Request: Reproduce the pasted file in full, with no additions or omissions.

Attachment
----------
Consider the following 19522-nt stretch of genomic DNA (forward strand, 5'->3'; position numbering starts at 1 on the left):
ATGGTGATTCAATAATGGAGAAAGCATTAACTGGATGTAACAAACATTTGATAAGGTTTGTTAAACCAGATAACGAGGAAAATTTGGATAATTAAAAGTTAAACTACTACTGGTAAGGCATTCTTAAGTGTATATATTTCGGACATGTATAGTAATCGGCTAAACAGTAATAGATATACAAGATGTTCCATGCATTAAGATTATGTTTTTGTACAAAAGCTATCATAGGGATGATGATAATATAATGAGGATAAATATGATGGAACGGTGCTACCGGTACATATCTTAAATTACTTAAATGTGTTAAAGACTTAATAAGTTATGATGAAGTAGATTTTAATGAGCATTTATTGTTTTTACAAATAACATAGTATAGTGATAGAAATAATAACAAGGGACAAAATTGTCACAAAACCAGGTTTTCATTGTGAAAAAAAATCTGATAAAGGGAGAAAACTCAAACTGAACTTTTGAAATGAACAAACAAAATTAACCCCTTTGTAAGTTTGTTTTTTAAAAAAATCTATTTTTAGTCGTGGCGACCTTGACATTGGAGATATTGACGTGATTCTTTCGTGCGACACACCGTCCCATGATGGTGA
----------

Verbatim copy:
Consider the following 19522-nt stretch of genomic DNA (forward strand, 5'->3'; position numbering starts at 1 on the left):
ATGGTGATTCAATAATGGAGAAAGCATTAACTGGATGTAACAAACATTTGATAAGGTTTGTTAAACCAGATAACGAGGAAAATTTGGATAATTAAAAGTTAAACTACTACTGGTAAGGCATTCTTAAGTGTATATATTTCGGACATGTATAGTAATCGGCTAAACAGTAATAGATATACAAGATGTTCCATGCATTAAGATTATGTTTTTGTACAAAAGCTATCATAGGGATGATGATAATATAATGAGGATAAATATGATGGAACGGTGCTACCGGTACATATCTTAAATTACTTAAATGTGTTAAAGACTTAATAAGTTATGATGAAGTAGATTTTAATGAGCATTTATTGTTTTTACAAATAACATAGTATAGTGATAGAAATAATAACAAGGGACAAAATTGTCACAAAACCAGGTTTTCATTGTGAAAAAAAATCTGATAAAGGGAGAAAACTCAAACTGAACTTTTGAAATGAACAAACAAAATTAACCCCTTTGTAAGTTTGTTTTTTAAAAAAATCTATTTTTAGTCGTGGCGACCTTGACATTGGAGATATTGACGTGATTCTTTCGTGCGACACACCGTCCCATGATGGTGA